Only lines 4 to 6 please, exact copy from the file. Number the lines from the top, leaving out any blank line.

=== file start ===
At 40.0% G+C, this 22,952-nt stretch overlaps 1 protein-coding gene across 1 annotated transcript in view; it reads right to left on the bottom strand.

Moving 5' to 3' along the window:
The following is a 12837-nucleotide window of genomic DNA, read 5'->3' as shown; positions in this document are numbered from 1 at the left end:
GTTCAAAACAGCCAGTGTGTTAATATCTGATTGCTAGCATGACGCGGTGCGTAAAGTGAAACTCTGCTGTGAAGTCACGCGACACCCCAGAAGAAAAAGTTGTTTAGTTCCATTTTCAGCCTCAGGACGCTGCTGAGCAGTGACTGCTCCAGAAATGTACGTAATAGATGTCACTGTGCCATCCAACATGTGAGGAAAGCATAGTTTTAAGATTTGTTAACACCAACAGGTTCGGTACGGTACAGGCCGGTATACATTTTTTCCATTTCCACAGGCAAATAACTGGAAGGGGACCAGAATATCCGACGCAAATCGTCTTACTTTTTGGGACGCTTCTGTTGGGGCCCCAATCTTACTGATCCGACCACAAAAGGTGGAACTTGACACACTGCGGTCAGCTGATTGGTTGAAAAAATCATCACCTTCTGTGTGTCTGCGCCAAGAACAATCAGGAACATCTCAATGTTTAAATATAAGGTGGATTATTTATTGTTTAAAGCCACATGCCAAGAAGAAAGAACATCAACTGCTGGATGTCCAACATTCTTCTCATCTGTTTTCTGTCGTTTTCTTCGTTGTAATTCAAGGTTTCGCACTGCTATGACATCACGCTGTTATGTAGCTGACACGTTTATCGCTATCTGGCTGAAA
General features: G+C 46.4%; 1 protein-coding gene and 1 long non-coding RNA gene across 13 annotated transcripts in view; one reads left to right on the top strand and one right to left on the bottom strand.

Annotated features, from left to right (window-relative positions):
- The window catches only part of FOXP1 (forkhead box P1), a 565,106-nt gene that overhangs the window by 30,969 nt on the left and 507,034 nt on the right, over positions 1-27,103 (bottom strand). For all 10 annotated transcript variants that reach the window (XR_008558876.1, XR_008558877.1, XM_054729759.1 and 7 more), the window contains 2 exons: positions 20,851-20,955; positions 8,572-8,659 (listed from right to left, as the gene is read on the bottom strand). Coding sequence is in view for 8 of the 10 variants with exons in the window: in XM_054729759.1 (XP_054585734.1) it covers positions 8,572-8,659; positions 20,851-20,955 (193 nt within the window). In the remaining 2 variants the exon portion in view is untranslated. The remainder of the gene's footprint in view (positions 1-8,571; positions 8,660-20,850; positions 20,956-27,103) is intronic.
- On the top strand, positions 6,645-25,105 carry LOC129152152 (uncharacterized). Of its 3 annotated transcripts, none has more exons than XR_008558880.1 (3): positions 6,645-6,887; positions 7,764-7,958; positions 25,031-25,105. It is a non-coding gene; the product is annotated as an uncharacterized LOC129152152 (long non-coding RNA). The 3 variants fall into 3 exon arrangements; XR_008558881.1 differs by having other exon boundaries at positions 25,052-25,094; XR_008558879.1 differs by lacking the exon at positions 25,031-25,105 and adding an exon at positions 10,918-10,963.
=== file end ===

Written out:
GTTCAAAACAGCCAGTGTGTTAATATCTGATTGCTAGCATGACGCGGTGCGTAAAGTGAAACTCTGCTGTGAAGTCACGCGACACCCCAGAAGAAAAAGTTGTTTAGTTCCATTTTCAGCCTCAGGACGCTGCTGAGCAGTGACTGCTCCAGAAATGTACGTAATAGATGTCACTGTGCCATCCAACATGTGAGGAAAGCATAGTTTTAAGATTTGTTAACACCAACAGGTTCGGTACGGTACAGGCCGGTATACATTTTTTCCATTTCCACAGGCAAATAACTGGAAGGGGACCAGAATATCCGACGCAAATCGTCTTACTTTTTGGGACGCTTCTGTTGGGGCCCCAATCTTACTGATCCGACCACAAAAGGTGGAACTTGACACACTGCGGTCAGCTGATTGGTTGAAAAAATCATCACCTTCTGTGTGTCTGCGCCAAGAACAATCAGGAACATCTCAATGTTTAAATATAAGGTGGATTATTTATTGTTTAAAGCCACATGCCAAGAAGAAAGAACATCAACTGCTGGATGTCCAACATTCTTCTCATCTGTTTTCTGTCGTTTTCTTCGTTGTAATTCAAGGTTTCGCACTGCTATGACATCACGCTGTTATGTAGCTGACACGTTTATCGCTATCTGGCTGAAA
General features: G+C 46.4%; 1 protein-coding gene and 1 long non-coding RNA gene across 13 annotated transcripts in view; one reads left to right on the top strand and one right to left on the bottom strand.

Annotated features, from left to right (window-relative positions):